As we reported in a web story last week, on Dec. 5, the Bend City Council had its first reading of an ordinance that would see Bend's consumption of plastic bags cut down significantly. The new ordinance, up for a second reading later this month, would prohibit retailers from handing out plastic bags at the check-out counter, and would allow stores to charge customers a 10-cent fee for each paper bag the customer uses. Those receiving food benefits would be exempt from paying the fee.
While the City Council is reluctant to call it a "plastic bag ban" because some plastic would still be allowed (namely, bags used for produce and bulk items), we're OK with calling it a ban. There should be a ban on more single-use plastic nation- and worldwide, as one small part of the the cultural changes that need to happen as humanity wraps its head around the negative impacts we're having on the planet.
The arguments in opposition to this bag ban have been thin at best. Some have even made us laugh.
Some at the recent council meeting argued that people don't wash their reusable bags often enough—and that not washing them invites bad bacteria and introduces the potential for more illness. It's nice that those using that argument are concerned about people's health—because rivers and oceans choked with single-use plastic also pose health problems. By that same logic, you could make the argument that we should all use single-use dishware, because people aren't responsible enough to wash their dishes. If you're reading this, don't forget to wash your reusable grocery bags from time to time—but keep using them.
Another amusing argument introduced recently is the one stating that Bend has yet to conduct a study to find out whether plastic is really a problem in our local area. This one should warrant not much more than a face-palm. A simple look at the fences around Knott Landfill reveal one striking visage: Plastic bags, stuck in the fences and blowing every which way. Do we really need a local study to help us understand that single-use plastic is bad, when national ones suffice? For example, according to the U.S. National Park Service's Mote Marine Lab, plastic never truly decomposes; even when immersed in water, it turns into "microplastic" that can harm people and animals and marine life. It also gums up the machinery at our landfill.
Another thin argument from local pundits: that paper bags require a bigger footprint to produce than plastic. That may indeed be true—all the more reason to use reusable bags instead of single-use anything. But that argument ignores the fact that a paper bag will biodegrade in our lifetime.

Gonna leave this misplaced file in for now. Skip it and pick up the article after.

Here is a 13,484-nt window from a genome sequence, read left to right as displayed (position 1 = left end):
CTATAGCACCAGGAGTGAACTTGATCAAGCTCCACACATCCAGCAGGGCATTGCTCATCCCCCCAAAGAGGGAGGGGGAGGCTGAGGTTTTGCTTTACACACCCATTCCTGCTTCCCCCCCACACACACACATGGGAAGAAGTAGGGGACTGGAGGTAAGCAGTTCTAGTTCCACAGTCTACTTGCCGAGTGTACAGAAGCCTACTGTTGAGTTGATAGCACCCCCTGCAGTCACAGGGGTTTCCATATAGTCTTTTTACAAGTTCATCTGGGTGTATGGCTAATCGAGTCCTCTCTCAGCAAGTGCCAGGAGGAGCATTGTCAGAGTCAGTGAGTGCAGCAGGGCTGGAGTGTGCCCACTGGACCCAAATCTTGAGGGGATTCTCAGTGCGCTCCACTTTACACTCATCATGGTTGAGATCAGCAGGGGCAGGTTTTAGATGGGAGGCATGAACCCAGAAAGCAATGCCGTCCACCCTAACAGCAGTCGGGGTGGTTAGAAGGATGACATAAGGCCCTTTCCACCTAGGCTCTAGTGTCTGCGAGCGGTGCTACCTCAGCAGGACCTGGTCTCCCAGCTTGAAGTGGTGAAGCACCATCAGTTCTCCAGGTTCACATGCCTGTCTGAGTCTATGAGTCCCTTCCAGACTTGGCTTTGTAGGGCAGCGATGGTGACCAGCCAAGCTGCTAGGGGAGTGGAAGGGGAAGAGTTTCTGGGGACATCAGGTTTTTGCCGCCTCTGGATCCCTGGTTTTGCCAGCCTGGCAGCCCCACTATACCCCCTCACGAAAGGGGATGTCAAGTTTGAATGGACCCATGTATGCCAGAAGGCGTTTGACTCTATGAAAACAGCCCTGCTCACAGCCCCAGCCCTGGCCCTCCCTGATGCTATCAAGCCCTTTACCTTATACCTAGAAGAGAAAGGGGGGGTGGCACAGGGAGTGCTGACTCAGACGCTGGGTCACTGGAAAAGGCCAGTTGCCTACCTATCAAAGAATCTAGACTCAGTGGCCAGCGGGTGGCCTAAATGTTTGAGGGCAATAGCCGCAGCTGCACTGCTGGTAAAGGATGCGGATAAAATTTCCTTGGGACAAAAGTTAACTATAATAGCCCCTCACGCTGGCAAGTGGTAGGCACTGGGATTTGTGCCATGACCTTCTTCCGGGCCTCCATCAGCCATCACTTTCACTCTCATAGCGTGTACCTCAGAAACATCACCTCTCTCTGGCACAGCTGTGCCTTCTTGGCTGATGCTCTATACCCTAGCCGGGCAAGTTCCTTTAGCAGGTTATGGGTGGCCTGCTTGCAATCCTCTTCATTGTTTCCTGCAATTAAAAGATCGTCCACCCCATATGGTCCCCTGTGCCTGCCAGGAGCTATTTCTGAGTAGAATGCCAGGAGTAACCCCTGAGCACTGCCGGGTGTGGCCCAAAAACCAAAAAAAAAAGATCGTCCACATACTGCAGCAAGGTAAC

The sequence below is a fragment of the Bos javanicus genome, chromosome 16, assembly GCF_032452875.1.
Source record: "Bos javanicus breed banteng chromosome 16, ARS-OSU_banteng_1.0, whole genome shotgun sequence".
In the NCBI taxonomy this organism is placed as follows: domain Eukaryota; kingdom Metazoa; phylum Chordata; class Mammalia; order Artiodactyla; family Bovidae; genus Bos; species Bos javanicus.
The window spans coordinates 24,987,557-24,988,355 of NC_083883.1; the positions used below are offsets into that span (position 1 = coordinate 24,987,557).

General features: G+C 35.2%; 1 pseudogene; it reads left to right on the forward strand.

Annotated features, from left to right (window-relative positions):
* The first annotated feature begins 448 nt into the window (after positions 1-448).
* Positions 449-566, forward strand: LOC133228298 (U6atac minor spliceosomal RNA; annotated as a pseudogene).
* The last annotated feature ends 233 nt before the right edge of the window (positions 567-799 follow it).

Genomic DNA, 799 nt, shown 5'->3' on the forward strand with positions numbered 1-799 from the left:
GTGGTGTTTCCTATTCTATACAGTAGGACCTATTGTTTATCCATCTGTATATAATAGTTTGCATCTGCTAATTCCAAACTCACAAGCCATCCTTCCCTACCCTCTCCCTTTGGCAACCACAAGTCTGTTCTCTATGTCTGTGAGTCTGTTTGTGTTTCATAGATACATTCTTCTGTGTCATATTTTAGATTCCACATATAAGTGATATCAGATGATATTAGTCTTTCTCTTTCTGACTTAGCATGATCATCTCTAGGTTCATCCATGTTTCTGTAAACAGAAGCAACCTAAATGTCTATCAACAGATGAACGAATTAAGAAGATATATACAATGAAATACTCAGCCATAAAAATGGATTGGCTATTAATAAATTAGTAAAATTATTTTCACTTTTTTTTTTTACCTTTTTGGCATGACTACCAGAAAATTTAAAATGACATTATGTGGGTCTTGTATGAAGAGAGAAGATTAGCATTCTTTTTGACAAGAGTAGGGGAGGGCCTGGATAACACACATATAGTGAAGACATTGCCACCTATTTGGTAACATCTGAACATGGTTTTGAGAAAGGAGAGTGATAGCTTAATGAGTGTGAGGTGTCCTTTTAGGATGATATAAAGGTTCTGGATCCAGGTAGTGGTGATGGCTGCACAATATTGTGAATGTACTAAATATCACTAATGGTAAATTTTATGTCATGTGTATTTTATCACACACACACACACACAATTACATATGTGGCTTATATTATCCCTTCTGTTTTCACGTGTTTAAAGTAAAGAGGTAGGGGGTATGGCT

Yet another comical argument against reducing our local consumption of plastic: That this is something that should be legislated at the state level, not the local one. We'd love to see a statewide ban on single-use plastic—and not just the grocery bag type—but until that happens, we appreciate the fact that local governments still have the power to answer a call from their constituents, and to do the right thing at the local level—no matter what those higher up in the governmental chain happen to be doing. This bag ban effort stemmed from a group of concerned locals who saw a problem and advocated to change it. That's what local advocacy and action looks like. Were we to wait for federal or state action on any number of fronts, we'd be waiting a long time—and the action may not take into consideration the local feedback that informed this particular ordinance.
When it comes down to it, many of the changes that are going to be required of humanity, in this time of rising awareness of our impacts on the planet, are going to hurt, and will require shifts, in our minds and our actions, away from "the way we've always done it." In this case, however, the "hurt" is negligible and involves simply remembering to bring bags to the store—or, barring that, paying to carry your stuff with a non-plastic bag. That's a hurt we're willing to endure.